How can this be justified?

Mon, 01 Oct 2001 14:59:20 -0400

At 11:07 AM 10/1/01 -0700, John Hall wrote:

>Not really.  It was Kant, who came later, that did that.  It has since
>been incorporated into Supreme Court Jurisprudence.


James Madison's explications behind his reasons for constructing the 
_entire_ system of the government the way he did.  IOW, there was something 
there before Kant influenced the SC's jurisprudence. The concept wasn't 
imposed willy nilly on a document or traditions which was impervious to 
such and interpretation.

See also: Democracy and the Ethical Life, Claes G. Ryn

You might also want to check out the Scottish moralists, among them Adam 
Smith, who deeply influenced Locke,Shaftsbury, and Hutcheson, for example. 
Smith wrote his major treatise, A Theory of Moral Sentiments.  Here you see 
the focus on the means, as opposed to the ends that jeff mentioned. Since 
the Scottish Enlightenment thinkers deeply influenced our Founders

"Again, the sole use and end of all constitutions of government is to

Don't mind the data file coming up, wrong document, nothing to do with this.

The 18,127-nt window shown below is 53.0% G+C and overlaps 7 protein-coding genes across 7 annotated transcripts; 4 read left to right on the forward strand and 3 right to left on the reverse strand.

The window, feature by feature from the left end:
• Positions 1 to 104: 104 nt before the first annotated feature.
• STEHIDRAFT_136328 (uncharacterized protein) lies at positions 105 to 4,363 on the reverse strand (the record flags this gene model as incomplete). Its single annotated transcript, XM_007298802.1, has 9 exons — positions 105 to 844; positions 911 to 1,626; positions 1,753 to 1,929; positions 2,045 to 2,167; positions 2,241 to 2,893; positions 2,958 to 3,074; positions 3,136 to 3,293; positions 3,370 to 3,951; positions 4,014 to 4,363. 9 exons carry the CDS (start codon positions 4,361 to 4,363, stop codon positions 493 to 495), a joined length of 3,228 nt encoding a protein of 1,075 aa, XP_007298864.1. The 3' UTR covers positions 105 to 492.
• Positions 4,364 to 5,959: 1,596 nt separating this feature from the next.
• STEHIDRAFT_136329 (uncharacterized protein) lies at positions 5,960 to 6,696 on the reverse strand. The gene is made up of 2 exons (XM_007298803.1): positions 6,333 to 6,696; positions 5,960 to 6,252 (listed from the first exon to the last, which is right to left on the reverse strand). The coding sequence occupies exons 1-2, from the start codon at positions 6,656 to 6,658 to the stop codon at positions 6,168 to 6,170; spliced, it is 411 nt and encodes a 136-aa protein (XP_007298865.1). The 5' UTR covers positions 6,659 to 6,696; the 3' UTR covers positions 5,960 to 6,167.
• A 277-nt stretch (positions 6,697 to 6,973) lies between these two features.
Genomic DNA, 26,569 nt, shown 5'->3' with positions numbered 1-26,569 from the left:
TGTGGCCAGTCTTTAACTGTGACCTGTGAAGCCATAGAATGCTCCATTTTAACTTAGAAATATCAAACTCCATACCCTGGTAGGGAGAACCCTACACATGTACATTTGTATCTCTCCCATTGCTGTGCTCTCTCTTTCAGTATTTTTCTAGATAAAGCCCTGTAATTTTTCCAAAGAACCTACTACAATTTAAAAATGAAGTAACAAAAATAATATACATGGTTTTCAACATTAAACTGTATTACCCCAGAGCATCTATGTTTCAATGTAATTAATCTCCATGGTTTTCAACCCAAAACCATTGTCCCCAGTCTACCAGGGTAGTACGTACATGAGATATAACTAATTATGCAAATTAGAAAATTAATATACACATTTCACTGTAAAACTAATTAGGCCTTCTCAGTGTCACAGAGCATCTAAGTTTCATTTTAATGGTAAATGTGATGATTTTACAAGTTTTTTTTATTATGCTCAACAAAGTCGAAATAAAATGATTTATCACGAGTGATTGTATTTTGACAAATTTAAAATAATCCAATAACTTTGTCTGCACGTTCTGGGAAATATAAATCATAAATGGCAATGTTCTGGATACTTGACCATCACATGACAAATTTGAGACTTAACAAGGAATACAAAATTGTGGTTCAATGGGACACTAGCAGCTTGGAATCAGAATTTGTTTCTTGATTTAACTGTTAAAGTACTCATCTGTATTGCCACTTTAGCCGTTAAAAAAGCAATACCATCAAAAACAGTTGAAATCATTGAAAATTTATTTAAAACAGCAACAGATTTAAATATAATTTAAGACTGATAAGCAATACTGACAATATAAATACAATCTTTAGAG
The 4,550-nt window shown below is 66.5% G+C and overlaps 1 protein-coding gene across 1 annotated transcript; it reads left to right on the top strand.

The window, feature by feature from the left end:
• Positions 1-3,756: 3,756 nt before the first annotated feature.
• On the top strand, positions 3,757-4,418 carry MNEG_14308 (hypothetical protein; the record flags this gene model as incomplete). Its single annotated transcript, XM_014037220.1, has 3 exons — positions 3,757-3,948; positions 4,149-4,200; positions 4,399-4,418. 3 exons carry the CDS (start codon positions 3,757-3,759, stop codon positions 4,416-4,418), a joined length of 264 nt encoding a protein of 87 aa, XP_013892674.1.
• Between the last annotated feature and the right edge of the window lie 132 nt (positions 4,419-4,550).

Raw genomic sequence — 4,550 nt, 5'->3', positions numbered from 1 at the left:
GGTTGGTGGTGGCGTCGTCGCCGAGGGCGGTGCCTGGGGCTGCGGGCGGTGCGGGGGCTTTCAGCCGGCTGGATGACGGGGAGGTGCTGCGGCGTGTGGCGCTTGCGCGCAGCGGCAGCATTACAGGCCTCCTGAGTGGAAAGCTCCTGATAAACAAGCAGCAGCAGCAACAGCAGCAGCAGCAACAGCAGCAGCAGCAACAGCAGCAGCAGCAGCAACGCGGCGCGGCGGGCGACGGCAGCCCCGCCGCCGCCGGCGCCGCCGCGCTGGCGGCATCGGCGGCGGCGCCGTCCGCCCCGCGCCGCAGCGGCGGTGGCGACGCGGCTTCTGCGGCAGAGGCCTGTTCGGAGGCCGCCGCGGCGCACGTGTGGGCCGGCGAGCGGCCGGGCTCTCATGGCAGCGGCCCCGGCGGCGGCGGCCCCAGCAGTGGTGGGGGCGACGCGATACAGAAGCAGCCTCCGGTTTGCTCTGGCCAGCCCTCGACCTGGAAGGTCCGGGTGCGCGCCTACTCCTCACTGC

promote the happiness of those who live under them. But from this love of 
art and contrivance, we often come to value the means more than the end, 
and to be eager to promote the happiness of our fellows, less from any 
sympathy with their sufferings or enjoyment than from a wish to perfect and 
improve a beautiful system. Men of the greatest public spirit have often 
been men of the smallest humanity, like Peter the Great; and if a 
public-spirited man encourages the mending of roads, it is not commonly 
from a fellow-feeling with carriers and wagoners so much as from a regard 
to the general beauty of order.

This admits however of a practical application, for if you wish to implant 
public virtue in a man devoid of it, you will tell him in vain of the 
superior advantages of a well-governed state, of the better homes, the 
better clothing, or the better food. But if you describe the great system 
of government which procures these advantages, explaining the conexions and 
subordinations of their several parts, and their general subserviency to 
the happiness of their society; if you show the possibility of introducing 
such a system into his own country, or of removing the obstructions to it, 
and setting the wheels of the machine of government to move with more 
harmony and smoothness, you will scarce fail to raise in him the desire to 
help to remove the obstructions, and to put in motion so beautiful and 
orderly a machine. It is less the results of a political system that can 
move him than the contemplation of an ingenious adjustment of means to 
ends. " --from Smith's Lectures on the Theory of Moral Sentiments